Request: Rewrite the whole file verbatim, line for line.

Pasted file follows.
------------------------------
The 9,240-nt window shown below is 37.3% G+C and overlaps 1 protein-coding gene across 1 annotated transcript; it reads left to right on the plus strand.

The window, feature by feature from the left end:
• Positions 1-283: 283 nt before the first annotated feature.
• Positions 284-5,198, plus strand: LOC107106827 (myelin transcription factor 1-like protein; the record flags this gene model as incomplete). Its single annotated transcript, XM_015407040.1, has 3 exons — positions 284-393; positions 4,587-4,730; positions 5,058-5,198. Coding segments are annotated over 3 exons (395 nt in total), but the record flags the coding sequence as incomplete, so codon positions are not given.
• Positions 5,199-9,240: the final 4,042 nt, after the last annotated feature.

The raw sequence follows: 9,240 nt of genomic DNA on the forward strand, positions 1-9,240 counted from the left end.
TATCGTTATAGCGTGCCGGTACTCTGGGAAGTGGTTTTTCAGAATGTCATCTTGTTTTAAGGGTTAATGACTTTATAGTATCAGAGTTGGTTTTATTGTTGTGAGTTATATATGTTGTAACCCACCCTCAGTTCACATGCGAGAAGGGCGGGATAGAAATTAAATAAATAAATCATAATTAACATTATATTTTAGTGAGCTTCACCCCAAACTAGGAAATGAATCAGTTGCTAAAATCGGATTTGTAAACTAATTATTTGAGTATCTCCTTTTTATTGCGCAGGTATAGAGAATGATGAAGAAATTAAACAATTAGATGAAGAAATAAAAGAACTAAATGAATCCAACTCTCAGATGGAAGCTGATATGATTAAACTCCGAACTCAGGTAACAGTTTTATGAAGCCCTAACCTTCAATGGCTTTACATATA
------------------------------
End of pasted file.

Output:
The 9,240-nt window shown below is 37.3% G+C and overlaps 1 protein-coding gene across 1 annotated transcript; it reads left to right on the plus strand.

The window, feature by feature from the left end:
• Positions 1-283: 283 nt before the first annotated feature.
• Positions 284-5,198, plus strand: LOC107106827 (myelin transcription factor 1-like protein; the record flags this gene model as incomplete). Its single annotated transcript, XM_015407040.1, has 3 exons — positions 284-393; positions 4,587-4,730; positions 5,058-5,198. Coding segments are annotated over 3 exons (395 nt in total), but the record flags the coding sequence as incomplete, so codon positions are not given.
• Positions 5,199-9,240: the final 4,042 nt, after the last annotated feature.

The raw sequence follows: 9,240 nt of genomic DNA on the forward strand, positions 1-9,240 counted from the left end.
TATCGTTATAGCGTGCCGGTACTCTGGGAAGTGGTTTTTCAGAATGTCATCTTGTTTTAAGGGTTAATGACTTTATAGTATCAGAGTTGGTTTTATTGTTGTGAGTTATATATGTTGTAACCCACCCTCAGTTCACATGCGAGAAGGGCGGGATAGAAATTAAATAAATAAATCATAATTAACATTATATTTTAGTGAGCTTCACCCCAAACTAGGAAATGAATCAGTTGCTAAAATCGGATTTGTAAACTAATTATTTGAGTATCTCCTTTTTATTGCGCAGGTATAGAGAATGATGAAGAAATTAAACAATTAGATGAAGAAATAAAAGAACTAAATGAATCCAACTCTCAGATGGAAGCTGATATGATTAAACTCCGAACTCAGGTAACAGTTTTATGAAGCCCTAACCTTCAATGGCTTTACATATA